Dark Money, Dark Science

Obama Administration

Resolved: Every time someone uses the phrase “settled science” we should all throw a penalty flag. And if this is said by an actual scientist, he should be locked in stocks so that we may pelt him with genetically altered tomatoes. It is not the nature of science to “settle”; there is always doubt; there is always something more to know.

Most non-scientists don’t appreciate this, which makes the myth of “settled science” an easy way to bamboozle the rubes whenever science starts to step on monied toes. The Masters of the Universe don’t have to disprove science when it threatens to cost them money. All they need to do is discredit it enough so that government hesitates to act on it.

A “leading scientist” named Steven Koonin writes in the Wall Street Journal that climate change is not “settled science.” He acknowledges that it is “settled” that climate change is happening, but that since we don’t know precisely how in all details it’s too soon to actually do anything about it.

Let me add that Koonin is a physicist, not a climate guy, who was once chief scientist for BP.

David Atkins writes,

The argument sounds reasonable at first, but it’s absurd on its face. It would be like a doctor refusing to treat a strange new disease because we don’t fully understand all of the effects it might have on the body. It might cause kidney failure and heart failure, or maybe just one, or neither! We just don’t have enough information to treat, so let’s do nothing! Of course, by the time kidney failure occurs it will be too late to save the patient, but oh well.

Of all the cynical arguments against action on climate change, Koonin’s ranks among the most disturbing because it’s so obviously calculated by a very smart person to make a radically irresponsible conclusion just to protect a few entrenched economic elites.

Note also that 2014 is shaping up to be the hottest year on record.

Since Koonin is a physicist I wish someone would ask him about gravity. Science has not settled on an explanation of how gravity works. Until it does, can we walk off cliffs? You first, Steve Koonin.

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  1. Doug  •  Sep 21, 2014 @8:43 am

    Do there’s a forest fire, North of town. The South wind is fanning the flames. It’s growing and accelerating in the tinder-dry brush. Shall we do a study to determine the cause? After all, if it was caused by lightning, it’s a natural event. Therefore we can’t – shouldn’t – mustn’t – interfere with God’s will. On the other hand if the fire was arson, we can dispatch fire crews. Have to do this right.. Let’s wait for more evidence and information. (Do you smell smoke?)

  2. c u n d gulag  •  Sep 21, 2014 @10:27 am

    The only “uncertainties,” are how fast, and how bad, the climate change will be.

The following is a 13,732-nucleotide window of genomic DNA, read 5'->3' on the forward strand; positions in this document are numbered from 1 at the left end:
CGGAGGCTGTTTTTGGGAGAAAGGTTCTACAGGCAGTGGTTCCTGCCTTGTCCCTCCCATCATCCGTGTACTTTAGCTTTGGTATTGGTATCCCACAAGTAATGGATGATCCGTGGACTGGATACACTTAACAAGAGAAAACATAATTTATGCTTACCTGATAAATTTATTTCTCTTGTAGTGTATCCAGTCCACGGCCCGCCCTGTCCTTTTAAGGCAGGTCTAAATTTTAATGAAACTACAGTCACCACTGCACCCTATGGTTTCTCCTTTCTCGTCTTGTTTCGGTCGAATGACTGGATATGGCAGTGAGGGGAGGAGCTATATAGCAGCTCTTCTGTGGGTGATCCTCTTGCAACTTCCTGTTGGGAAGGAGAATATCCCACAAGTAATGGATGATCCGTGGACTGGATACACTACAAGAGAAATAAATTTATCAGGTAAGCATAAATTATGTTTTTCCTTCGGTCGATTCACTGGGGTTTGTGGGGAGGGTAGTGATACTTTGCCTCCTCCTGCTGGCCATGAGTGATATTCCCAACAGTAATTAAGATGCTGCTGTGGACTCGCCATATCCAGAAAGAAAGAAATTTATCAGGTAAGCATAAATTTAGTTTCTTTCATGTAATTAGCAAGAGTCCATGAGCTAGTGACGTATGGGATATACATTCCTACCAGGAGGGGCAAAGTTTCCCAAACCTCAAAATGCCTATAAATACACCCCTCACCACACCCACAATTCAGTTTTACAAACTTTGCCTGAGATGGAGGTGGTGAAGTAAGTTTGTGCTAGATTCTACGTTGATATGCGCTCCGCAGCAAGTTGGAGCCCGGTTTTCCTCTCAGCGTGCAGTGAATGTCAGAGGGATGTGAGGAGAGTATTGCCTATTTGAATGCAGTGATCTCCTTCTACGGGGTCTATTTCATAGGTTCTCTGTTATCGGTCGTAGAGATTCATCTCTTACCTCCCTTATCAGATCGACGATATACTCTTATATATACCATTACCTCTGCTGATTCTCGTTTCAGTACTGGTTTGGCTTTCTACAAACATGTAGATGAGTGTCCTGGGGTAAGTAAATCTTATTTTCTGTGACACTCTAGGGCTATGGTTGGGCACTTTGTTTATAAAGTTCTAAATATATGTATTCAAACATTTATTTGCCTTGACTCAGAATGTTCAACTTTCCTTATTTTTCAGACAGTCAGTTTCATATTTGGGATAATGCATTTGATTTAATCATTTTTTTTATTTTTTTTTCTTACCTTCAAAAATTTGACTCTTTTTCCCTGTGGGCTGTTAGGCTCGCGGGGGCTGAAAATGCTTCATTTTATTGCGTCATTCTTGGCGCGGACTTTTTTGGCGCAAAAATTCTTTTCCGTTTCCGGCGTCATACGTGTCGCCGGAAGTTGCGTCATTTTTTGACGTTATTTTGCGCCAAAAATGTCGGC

And whether humans can survive – as well as flora and fauna and sea-life as we know it.

    Some things will survive – but probably not humans.

    I don’t understand why the rich and powerful psychopaths and sociopaths don’t care about the world that they’re leaving their children and grandchildren.

    I don’t have any children, but I would like to leave a habitable planet for my niece and nephew, and my friends children, and all children.

    Why don’t they care?

    Oh yeah.
    Never mind.
    They’re rich and powerful psychopaths and sociopaths, and care only for themselves.

  3. Bardi  •  Sep 21, 2014 @11:38 am

    Good one, Doug.

  4. wmd  •  Sep 21, 2014 @12:20 pm

    Vaccination comes to mind immediately. Herd immunity is a valuable thing.

  5. csm  •  Sep 21, 2014 @12:47 pm

    This is the kind of “logic” that would be embarrassing among peers, but the goal here obviously is to say something that sounds right to the rubes.

    And, BTW, no one is supposed to notice this BP-fed scientist might have an agenda having nothing to do with science?

  6. LongHairedWeirdo  •  Sep 22, 2014 @4:18 pm

    ‘Gulag, I always assumed that the fossil fools were aware that climate change was real, but figured each year they were unregulated was more money in the bank, so they could fight regulation with the expected losses of regulatory costs.

    But I’ve seen hearsay about a study that suggests we can make ourselves more carbon neutral cheap. That the amount we’re already going to spend, plus the distributed costs of climate change, is more than the cost of a greener future. Wind and solar are getting better, and Scotland may have found a good way to electrolize (actually, probably “electrolise”) and store hydrogen. (Hydrogen storage could be huge – it means trickles of power could suddenly become much more valuable.)